See post #76.
That gives me a formula but it doesn't answer the question for me. If you don't want to tell me just say you don't feel like figuring it out. jartsa was helpful but you are not
The formula answers the question. (I recognize your previously stated distaste for math, but it is undeniably essential for exactly this specific question and it does no good to berate someone for answering a mathematical question with math)
If you are asking us to check your working, post your working. If you are just guessing, all the tools are available on this thread for you to be able to answer your own question without guesswork. Try. Post your working or say where you get stuck.
I've just been told two co-moving electrons will not experience a magnetic force that pulls them towards each other. Is this true?? I thought this was like the main reason for two wires with identical currents attracting ...
It's hard to give a complete and correct description in words without math, but I'll say what I can. In a frame where the two electrons are moving, there is both an electric and a magnetic force. In a frame where the electrons are at rest (relative to the frame), there is only an electric force.
There are well defined transformation laws for how the components of the force transform, but it's hard to describe in non-technical language without mathematics. In technical language, we say that the forces transforms in a covariant manner.
In general, the difficulty in describe how things transformation when one changes frame is a limitation of your non-mathematical approach.
It's a bit like how length contraction works, but the details are different.
Didn’t we discuss this at quite some length earlier in this thread?
Yes, and from what I understood, your position was two co-moving electrons experience an attractive magnetic force towards each other. Or at least that's what I thought jartsa was telling me. And I thought I had it down until someone on another forum mentioned the argument I will elaborate on below.
The argument against this that was given me is if there is an attractive magnetic force and repulsive electric force in the frame where they are moving, but only a repulsive electric force in the frame where they are stationary, the frames do not agree on whether the electrons are moving towards each other or moving apart, or at least they don't agree on how fast they are moving apart. What is wrong with this argument? The only resolution I can think of is that the repulsive electric force in the frame where they are moving is stronger than it is in the frame where they are stationary, although I don't see why this should be the case that the electric force is stronger when the electrons are moving than when they are not.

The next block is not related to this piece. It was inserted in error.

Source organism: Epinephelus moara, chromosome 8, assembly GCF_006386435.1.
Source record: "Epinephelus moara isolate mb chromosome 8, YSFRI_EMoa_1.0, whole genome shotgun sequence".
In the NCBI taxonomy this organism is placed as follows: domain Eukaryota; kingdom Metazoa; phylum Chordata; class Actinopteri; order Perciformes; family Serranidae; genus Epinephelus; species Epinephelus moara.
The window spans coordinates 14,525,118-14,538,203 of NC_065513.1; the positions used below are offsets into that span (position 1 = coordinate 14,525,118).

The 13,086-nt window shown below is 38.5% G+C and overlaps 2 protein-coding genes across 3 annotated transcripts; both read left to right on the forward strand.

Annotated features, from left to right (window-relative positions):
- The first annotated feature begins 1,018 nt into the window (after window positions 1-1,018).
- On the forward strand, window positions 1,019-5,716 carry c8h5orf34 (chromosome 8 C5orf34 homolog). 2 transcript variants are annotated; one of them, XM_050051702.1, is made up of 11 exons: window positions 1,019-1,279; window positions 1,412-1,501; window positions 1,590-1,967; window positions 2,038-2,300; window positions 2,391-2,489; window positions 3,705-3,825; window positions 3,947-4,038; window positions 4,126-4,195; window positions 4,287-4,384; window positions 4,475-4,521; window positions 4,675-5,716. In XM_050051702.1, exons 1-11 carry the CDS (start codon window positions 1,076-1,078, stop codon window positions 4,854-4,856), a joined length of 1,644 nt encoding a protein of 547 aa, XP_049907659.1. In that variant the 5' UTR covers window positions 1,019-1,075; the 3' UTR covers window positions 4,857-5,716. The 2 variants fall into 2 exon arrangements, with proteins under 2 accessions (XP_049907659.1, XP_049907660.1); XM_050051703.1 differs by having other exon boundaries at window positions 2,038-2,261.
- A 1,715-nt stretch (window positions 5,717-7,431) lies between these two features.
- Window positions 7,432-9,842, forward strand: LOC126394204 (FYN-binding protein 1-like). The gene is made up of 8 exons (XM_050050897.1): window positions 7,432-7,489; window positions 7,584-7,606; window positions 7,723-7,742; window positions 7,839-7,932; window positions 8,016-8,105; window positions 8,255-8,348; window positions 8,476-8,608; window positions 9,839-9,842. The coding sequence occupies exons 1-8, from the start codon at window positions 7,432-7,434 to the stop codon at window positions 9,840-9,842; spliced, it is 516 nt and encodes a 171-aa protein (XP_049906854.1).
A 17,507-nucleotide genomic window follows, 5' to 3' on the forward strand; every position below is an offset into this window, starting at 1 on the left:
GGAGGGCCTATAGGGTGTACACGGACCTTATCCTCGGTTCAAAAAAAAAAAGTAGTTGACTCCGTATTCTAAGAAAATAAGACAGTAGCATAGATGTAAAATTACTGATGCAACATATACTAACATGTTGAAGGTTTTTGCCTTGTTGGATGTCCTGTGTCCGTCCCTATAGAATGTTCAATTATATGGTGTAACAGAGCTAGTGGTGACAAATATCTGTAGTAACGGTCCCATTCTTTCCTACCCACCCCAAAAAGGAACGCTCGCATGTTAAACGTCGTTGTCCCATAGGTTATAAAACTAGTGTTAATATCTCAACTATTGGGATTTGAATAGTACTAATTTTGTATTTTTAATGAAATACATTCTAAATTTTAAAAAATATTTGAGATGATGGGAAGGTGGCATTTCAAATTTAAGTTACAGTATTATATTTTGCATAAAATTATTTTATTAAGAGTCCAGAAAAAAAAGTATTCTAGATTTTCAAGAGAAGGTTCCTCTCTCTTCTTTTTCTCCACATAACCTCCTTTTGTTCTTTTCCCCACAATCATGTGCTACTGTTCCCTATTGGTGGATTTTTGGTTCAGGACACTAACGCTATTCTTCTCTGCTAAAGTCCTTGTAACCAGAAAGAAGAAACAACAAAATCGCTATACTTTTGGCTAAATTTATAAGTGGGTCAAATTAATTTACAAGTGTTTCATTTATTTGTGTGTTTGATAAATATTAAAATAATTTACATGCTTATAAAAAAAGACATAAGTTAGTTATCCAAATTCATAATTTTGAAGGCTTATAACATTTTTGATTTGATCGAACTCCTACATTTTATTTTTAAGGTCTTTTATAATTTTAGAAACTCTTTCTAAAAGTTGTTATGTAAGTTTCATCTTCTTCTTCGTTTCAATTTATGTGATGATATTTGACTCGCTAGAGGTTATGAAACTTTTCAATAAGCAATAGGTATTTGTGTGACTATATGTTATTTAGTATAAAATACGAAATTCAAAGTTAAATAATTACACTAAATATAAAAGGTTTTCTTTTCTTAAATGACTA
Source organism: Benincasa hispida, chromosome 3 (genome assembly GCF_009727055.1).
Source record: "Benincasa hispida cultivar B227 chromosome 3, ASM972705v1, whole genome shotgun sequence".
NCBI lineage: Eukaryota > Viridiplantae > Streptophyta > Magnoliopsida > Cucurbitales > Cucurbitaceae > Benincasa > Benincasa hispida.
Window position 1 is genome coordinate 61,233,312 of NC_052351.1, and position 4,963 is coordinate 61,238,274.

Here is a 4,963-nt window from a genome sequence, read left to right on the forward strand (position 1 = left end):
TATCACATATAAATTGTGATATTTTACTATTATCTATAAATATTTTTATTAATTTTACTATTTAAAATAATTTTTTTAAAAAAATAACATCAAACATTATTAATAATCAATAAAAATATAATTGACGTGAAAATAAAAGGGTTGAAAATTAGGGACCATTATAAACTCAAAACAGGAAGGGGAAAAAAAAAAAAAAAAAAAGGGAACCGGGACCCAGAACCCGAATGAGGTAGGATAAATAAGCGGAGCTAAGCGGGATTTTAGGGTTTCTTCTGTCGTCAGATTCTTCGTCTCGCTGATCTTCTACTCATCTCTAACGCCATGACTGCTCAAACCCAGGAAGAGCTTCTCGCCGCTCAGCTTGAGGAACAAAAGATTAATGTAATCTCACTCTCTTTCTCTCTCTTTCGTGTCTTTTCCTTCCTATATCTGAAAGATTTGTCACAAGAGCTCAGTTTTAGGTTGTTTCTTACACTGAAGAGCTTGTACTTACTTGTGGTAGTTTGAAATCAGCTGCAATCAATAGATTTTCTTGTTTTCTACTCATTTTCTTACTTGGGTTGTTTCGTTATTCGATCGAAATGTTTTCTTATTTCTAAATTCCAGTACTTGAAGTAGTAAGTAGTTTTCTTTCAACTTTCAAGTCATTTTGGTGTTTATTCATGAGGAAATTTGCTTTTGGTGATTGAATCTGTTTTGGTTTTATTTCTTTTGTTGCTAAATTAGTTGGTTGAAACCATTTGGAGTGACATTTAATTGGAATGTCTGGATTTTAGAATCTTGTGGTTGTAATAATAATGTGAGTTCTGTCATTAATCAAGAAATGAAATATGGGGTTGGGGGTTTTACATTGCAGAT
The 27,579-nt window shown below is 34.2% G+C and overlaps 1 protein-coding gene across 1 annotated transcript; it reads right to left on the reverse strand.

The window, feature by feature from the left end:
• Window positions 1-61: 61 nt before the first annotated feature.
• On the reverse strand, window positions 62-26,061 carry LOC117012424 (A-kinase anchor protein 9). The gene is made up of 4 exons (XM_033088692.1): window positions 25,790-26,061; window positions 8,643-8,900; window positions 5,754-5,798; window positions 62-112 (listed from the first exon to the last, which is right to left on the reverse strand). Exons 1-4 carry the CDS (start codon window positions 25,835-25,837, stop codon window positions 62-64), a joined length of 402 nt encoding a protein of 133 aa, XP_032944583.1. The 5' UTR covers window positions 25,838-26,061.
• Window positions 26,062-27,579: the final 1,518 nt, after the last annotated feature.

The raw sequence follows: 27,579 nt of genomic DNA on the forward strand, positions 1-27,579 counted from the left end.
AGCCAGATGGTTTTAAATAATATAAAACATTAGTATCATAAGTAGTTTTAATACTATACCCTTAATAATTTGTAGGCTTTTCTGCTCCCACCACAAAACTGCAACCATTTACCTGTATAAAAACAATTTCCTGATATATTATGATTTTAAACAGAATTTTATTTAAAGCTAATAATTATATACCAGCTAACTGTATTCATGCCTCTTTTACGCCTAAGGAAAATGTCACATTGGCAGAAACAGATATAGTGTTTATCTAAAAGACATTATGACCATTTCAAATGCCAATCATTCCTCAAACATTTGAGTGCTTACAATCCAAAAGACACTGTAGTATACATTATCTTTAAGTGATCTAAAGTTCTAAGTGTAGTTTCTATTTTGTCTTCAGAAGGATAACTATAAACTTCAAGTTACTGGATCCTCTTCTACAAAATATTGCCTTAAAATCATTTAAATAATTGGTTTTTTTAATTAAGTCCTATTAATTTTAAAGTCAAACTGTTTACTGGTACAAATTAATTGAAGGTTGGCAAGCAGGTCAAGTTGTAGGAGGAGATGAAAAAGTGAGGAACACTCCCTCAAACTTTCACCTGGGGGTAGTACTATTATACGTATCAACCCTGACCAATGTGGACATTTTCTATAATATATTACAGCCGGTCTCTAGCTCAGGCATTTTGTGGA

They experience an attractive magnetic force in frames where they are moving and a repulsive electric force in all frames. The net force is repulsive in all frames
The frames all agree that the net force is repulsive. They do not agree on how fast they are moving apart
Also, why would you expect the electrons to move apart at the same rate as measured in different frames?
Ohhh the time is different for each frame now I see why that argument was wrong! Thank you
By the use of mathematics, it's possible to come up with a description of how the electrons separate using conceptual entities that stays the same regardless of frame. This simplifies the discussion enormously - and simplifies calculations, as well. These conceptual entities, called four-vectors.
However that description involves four-vectors - four-accelerations and four-velocities - which is something you didn't want to hear about as I recall, because it involved math.
The math to describe how ordinary velocities and accelerations transform is more complicated than the math that describes four-velocities and four-accelerations transform, as the later are easier to mainpulate. I'd probably mess up if I tried to do the math for how ordinary velocites transform unless I used the techniques I'm used to, which involve four-vectors. Conceptually it's possible, I suppose, one starts out with how distances and time transform (but that still requires the Lorentz transform, which is math), then one needs to go through more mathematical manipulations paying careful attention to which frame one is in to determine how velocities and accelerations transform. Finally, knowing how velocities and acceleration transform, one can discuss the dynamics, how the forces transform. But the math in this case tends to obscure the physics, because of the complexity of the transformations of ordinary velocities and accelerations as compared to their four-vector counterparts.
If we assume you still don't have the interest or background to talk about four-vectors, about all we can say is what we've said, which is that in some frames we describe the forces as having electric and magnetic components, and in other frames the magnetic components are zero. The components of the forces change when we change frames.
The simplest analogy I know of involves comparing changing reference frames to rotating maps. If we have a street-map, and we rotate it to crate a new map where north points in a different direction, in some conceptual sense the map is "the same map", even though we rotated it. But the components and the descriptions change. If one building was directly east of another building on the original map, it's no longer east on the new map, because the map has been rotated. The displacement has north-south and east-west components, on one map the north-south displacement is zero, on the other map it is not zero. But both maps describe the same territory.
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